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Eid ul-Adha 2019: History of the Holy Festival of Muslims Across the World

People visit the homes of friends and relatives to offer Eid ul-Adha greetings and special dishes are cooked and served to mark the occasion. Know more about the festival here.

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Updated:August 12, 2019, 8:05 AM IST
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Eid ul-Adha 2019: History of the Holy Festival of Muslims Across the World
Men hug each other after offering Eid al-Fitr prayers during the Eid al-Fitr at the presidential palace in Kabul, Afghanistan. (Image: AP)

Eid-al-Adha or Eidul Azha will be celebrated by Muslims worldwide on August 12.

Eid-al-Adha or Eidul Azha coincides with the completion of the annual holy pilgrimage, Haj, and is known as the "festival of sacrifice” as it commemorates the willingness of Prophet Ibrahim to sacrifice his son to show his dedication and submission towards Allah.

Millions of Muslims carry out the final rites of the Haj in Saudi Arabia by throwing pebbles at the three columns, symbolic of the ‘shaitan’ or devil, in Mina on the eve of Eid-al-Adha or Eidul Azha.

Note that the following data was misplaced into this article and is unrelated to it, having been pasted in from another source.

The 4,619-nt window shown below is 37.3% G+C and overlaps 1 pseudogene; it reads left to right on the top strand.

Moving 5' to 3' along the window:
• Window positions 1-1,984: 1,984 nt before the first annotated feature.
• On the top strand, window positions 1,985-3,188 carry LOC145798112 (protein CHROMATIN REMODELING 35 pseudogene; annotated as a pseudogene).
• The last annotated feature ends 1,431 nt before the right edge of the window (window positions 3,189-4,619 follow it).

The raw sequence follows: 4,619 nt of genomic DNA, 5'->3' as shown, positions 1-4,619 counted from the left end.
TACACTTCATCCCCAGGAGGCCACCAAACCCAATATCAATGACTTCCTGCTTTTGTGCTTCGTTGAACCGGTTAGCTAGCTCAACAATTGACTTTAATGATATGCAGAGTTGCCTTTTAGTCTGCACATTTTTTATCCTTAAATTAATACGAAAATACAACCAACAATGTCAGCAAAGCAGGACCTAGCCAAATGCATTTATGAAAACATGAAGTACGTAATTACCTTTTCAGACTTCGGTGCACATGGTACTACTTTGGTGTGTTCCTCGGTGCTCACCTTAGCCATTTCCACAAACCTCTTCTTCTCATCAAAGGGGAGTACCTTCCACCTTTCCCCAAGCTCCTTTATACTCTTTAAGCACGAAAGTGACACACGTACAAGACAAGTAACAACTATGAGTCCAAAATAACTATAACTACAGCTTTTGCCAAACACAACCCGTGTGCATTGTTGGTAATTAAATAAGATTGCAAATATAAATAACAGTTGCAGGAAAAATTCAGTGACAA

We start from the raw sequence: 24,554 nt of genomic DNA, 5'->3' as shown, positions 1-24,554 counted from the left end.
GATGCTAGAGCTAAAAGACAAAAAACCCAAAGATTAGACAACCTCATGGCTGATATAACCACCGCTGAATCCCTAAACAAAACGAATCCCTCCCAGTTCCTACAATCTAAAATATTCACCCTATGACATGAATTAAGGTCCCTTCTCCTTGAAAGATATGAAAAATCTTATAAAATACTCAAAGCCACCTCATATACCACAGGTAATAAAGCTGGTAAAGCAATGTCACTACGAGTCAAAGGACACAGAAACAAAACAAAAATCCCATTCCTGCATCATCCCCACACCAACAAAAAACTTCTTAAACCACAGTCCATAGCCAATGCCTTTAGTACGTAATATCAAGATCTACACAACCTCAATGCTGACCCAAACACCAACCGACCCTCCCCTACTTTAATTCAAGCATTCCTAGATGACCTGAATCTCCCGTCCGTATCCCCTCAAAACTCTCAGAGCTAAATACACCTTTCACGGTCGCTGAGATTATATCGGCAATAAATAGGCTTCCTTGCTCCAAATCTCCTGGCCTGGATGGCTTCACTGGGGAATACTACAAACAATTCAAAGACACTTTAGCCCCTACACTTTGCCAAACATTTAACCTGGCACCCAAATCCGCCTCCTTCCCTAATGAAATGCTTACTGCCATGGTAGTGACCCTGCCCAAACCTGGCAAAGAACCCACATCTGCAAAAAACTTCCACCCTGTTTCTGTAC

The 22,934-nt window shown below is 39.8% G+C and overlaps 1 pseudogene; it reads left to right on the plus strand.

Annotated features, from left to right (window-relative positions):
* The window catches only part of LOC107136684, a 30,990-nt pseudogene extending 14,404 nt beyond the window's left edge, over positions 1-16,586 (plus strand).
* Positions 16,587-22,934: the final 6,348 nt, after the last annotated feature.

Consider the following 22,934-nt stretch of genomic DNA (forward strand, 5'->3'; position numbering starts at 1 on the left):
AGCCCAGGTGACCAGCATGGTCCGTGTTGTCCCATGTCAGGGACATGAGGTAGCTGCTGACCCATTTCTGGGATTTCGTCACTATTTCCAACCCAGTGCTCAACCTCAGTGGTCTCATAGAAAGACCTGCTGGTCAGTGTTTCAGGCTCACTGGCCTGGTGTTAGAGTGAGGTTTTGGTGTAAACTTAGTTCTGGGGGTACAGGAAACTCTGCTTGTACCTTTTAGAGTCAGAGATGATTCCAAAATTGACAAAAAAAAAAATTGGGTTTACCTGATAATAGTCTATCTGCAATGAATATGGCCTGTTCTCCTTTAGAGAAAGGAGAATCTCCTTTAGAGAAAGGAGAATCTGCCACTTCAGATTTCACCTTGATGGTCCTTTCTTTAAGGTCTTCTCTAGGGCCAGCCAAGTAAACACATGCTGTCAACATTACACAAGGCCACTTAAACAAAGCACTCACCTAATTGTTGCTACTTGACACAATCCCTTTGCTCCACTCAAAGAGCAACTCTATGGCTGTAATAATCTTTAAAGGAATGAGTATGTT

According to the Quran and Islamic traditions, Allah tested Prophet Ibrahim's faith by commanding him twice to sacrifice his only son, Prophet Ismail, only to stay his hand when he obliged despite the devil trying to lead him astray.

To commemorate the event, Muslims slaughter livestock and distribute the meat in three equal parts: one for home, one for relatives and one for the poor.

The date of Eid-al-Adha or Eidul Azha keeps on changing every year because of the Islamic lunar calendar. Eid al-Adha or Eidul Azha is celebrated on the 10th day of the final and one of the most sacred months of the Islamic calendar: Dhu al-Hijjah.

Eid-al-Adha or Eidul Azha dates are announced once Islamic scholars’ “sight” the moon, marking the beginning of Dhu al-Hijjah.

Devotees dress up and wear perfumes or itr as they head for congregational Eid al-Adha prayers at mosques or Eidgahs (prayers grounds) any time after sunrise to just before the Zuhr or noon prayers.

The Eid-al-Adha or Eidul Azha namaaz or prayers consist of two rakats (units) with seven takbirs in the first Raka'ah and five Takbirs in the second Raka'ah.

The prayers are followed by a khutbah or sermon in which the imam or prayer leader delves on the importance of the festival.

After the prayers and sermon, the devotees head home to celebrate the occasion with their families, embracing each other and chanting Eid takbir along the way, typically by taking a different route so as to meet and greet more people.

People also visit the homes of friends and relatives to offer Eid-al-Adha greetings and special dishes are cooked and served to mark the occasion. The festivities continue till two or three days.

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